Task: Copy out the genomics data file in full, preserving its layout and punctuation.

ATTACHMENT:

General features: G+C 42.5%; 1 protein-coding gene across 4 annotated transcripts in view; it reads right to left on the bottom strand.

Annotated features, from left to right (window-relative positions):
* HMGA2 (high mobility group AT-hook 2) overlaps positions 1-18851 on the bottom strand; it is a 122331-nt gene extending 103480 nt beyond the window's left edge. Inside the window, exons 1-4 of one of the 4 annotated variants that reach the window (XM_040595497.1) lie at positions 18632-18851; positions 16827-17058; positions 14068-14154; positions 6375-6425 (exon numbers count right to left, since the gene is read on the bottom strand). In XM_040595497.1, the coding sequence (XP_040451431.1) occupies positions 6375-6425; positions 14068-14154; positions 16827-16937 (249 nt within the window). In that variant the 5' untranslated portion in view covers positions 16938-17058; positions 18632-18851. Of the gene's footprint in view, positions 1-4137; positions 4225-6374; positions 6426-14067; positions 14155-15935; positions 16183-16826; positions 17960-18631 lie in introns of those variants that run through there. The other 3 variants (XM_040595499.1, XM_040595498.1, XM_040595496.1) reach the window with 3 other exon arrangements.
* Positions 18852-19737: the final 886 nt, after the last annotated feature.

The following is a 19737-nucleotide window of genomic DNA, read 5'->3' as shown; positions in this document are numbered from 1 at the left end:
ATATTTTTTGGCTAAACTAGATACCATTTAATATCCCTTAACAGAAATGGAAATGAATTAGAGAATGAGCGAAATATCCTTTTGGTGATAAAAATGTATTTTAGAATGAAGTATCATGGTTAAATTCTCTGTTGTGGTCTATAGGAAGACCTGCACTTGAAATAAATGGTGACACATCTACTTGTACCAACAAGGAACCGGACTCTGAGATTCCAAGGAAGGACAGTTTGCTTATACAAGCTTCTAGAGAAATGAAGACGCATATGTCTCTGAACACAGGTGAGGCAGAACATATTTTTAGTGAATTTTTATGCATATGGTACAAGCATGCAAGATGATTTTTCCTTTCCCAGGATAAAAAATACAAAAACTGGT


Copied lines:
General features: G+C 42.5%; 1 protein-coding gene across 4 annotated transcripts in view; it reads right to left on the bottom strand.

Annotated features, from left to right (window-relative positions):
* HMGA2 (high mobility group AT-hook 2) overlaps positions 1-18851 on the bottom strand; it is a 122331-nt gene extending 103480 nt beyond the window's left edge. Inside the window, exons 1-4 of one of the 4 annotated variants that reach the window (XM_040595497.1) lie at positions 18632-18851; positions 16827-17058; positions 14068-14154; positions 6375-6425 (exon numbers count right to left, since the gene is read on the bottom strand). In XM_040595497.1, the coding sequence (XP_040451431.1) occupies positions 6375-6425; positions 14068-14154; positions 16827-16937 (249 nt within the window). In that variant the 5' untranslated portion in view covers positions 16938-17058; positions 18632-18851. Of the gene's footprint in view, positions 1-4137; positions 4225-6374; positions 6426-14067; positions 14155-15935; positions 16183-16826; positions 17960-18631 lie in introns of those variants that run through there. The other 3 variants (XM_040595499.1, XM_040595498.1, XM_040595496.1) reach the window with 3 other exon arrangements.
* Positions 18852-19737: the final 886 nt, after the last annotated feature.

The following is a 19737-nucleotide window of genomic DNA, read 5'->3' as shown; positions in this document are numbered from 1 at the left end:
ATATTTTTTGGCTAAACTAGATACCATTTAATATCCCTTAACAGAAATGGAAATGAATTAGAGAATGAGCGAAATATCCTTTTGGTGATAAAAATGTATTTTAGAATGAAGTATCATGGTTAAATTCTCTGTTGTGGTCTATAGGAAGACCTGCACTTGAAATAAATGGTGACACATCTACTTGTACCAACAAGGAACCGGACTCTGAGATTCCAAGGAAGGACAGTTTGCTTATACAAGCTTCTAGAGAAATGAAGACGCATATGTCTCTGAACACAGGTGAGGCAGAACATATTTTTAGTGAATTTTTATGCATATGGTACAAGCATGCAAGATGATTTTTCCTTTCCCAGGATAAAAAATACAAAAACTGGT